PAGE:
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Harvard start-up develops vesicle-based drug delivery system

By Jesse Schwartz
Published: July 29th, 2020

A Harvard University start-up aims to commercialize a novel drug delivery system that uses tiny, mobile vesicles to direct therapeutic molecules where they’re needed.

The technology behind Vesigen Therapeutics could lead to new treatments for conditions where intracellular drug delivery is currently a roadblock. The vesicles, known as ARMMs, are each about one-millionth of the volume of the cell, but can hold hundreds of large molecules.

“If you want to deliver a therapeutic to the muscle, this vesicle can be engineered with specific surface molecules to target muscle cells,” says Quan Lu, co-developer of the technology and founder of Vesigen. In the case of eye diseases, Lu adds, “injecting locally into the retina might avoid some of the unwanted immune responses and toxicity associated with viral delivery methods.”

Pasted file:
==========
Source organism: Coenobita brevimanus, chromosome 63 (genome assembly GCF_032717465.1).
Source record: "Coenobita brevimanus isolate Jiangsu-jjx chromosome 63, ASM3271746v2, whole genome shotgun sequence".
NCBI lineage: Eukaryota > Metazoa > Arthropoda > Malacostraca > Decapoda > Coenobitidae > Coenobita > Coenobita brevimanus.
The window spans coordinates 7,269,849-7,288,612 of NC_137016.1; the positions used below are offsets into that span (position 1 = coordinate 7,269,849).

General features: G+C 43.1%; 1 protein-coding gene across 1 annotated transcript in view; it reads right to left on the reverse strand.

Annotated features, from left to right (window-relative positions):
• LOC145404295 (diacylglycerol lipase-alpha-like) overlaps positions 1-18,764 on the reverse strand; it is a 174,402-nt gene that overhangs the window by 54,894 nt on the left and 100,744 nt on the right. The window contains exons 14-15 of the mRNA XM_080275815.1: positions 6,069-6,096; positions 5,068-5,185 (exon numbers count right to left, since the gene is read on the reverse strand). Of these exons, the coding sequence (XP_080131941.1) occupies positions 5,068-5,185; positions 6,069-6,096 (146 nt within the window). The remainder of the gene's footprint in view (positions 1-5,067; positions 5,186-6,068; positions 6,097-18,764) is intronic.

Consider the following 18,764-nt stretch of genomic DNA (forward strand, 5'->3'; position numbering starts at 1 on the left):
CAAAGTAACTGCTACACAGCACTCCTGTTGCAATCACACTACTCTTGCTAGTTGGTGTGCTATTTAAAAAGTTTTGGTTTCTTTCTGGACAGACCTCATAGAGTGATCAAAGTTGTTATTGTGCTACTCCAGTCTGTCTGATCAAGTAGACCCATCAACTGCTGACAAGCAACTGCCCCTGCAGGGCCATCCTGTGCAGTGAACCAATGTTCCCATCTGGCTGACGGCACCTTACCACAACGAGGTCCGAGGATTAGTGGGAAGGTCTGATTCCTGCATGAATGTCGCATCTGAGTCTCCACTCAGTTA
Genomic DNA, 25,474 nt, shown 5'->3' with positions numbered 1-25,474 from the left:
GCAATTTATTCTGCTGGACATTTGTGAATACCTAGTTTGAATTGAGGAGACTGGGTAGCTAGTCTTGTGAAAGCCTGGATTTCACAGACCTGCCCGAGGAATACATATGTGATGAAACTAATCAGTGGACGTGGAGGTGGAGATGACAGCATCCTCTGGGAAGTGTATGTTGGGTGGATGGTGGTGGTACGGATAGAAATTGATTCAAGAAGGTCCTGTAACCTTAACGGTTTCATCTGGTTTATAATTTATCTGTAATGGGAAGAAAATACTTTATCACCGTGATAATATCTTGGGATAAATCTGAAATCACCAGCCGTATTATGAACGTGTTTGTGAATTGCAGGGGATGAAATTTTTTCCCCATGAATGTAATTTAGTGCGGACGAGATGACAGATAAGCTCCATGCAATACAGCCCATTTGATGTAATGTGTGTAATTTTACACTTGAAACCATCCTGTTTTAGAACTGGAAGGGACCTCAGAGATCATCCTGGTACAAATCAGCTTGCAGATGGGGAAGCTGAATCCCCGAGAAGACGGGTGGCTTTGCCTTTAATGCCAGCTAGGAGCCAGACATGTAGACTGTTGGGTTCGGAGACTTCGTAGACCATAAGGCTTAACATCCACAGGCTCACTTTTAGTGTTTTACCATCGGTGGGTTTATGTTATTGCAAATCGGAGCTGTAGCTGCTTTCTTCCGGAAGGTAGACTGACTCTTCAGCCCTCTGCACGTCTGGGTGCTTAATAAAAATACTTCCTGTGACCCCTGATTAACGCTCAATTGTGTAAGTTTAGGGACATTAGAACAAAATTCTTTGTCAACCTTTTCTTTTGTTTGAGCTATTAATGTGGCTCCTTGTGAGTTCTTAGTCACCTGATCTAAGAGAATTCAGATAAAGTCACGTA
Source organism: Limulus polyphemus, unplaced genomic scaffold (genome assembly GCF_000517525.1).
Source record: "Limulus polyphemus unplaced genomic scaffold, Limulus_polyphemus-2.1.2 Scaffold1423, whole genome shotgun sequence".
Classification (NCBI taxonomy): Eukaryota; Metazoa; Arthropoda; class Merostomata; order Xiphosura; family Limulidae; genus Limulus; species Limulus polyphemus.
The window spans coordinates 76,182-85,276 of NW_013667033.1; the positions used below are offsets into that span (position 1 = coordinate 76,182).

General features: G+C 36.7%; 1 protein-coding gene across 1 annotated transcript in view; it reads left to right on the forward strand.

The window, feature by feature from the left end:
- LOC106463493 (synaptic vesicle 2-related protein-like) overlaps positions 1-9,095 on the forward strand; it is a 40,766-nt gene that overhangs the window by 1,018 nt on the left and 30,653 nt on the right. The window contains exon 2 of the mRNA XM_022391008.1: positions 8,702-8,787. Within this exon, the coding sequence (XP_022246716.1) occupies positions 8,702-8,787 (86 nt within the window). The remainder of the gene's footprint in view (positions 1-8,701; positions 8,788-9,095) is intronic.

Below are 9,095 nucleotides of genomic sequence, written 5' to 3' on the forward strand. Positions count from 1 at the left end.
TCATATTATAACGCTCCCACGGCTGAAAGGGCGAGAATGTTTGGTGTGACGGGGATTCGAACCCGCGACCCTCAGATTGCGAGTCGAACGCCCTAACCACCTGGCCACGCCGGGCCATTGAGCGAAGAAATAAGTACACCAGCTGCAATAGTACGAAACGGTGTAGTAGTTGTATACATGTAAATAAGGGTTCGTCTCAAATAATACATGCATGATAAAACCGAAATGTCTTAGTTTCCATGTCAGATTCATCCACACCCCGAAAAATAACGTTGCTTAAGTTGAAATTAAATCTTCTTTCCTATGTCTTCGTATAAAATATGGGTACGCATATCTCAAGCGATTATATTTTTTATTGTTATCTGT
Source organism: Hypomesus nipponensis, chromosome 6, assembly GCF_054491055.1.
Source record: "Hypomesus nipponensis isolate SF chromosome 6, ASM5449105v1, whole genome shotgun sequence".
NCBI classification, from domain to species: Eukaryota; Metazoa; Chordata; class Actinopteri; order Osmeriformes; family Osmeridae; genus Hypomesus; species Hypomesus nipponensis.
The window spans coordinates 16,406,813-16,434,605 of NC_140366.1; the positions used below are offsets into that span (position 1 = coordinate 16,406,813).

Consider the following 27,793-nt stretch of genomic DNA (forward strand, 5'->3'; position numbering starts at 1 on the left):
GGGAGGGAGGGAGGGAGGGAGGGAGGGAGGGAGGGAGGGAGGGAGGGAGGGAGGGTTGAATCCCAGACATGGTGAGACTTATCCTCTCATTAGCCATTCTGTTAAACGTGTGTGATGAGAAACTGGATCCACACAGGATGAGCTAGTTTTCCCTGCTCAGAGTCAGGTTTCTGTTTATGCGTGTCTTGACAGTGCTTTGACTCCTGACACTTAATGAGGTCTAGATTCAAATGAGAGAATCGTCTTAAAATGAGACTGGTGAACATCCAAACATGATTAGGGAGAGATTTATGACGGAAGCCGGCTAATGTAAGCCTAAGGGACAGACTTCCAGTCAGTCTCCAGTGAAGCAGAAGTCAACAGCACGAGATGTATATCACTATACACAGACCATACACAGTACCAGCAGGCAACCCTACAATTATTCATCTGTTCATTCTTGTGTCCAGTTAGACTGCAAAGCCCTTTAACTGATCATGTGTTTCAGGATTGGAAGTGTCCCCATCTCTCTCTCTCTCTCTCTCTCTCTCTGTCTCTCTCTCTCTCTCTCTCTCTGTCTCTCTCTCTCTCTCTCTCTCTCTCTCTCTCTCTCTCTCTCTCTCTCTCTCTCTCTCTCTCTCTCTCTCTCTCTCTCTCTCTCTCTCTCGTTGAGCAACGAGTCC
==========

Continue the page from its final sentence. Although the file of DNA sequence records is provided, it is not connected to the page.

Vesigen launched with $28.5 million in Series A funding, which Lu plans to use to build out its drug delivery platform and advance a number of therapeutic agents into preclinical and clinical development. The start-up has also received support from Harvard’s Blavatnik Biomedical Accelerator.

According to Lu, the technology came about unexpectedly while he and his fellow researchers were conducting basic research on how cells communicate with each other.

“My lab did not set out to find a therapeutic cure or a method to deliver therapeutics; we research biological questions that are relevant to public health,” he says. “But I’m very satisfied that some of the very basic findings in my lab have found these translation opportunities, and hopeful that our work may enable new therapies that save lives.”

Source: Harvard University Office of Technology Development

Posted under: Tech Transfer e-News

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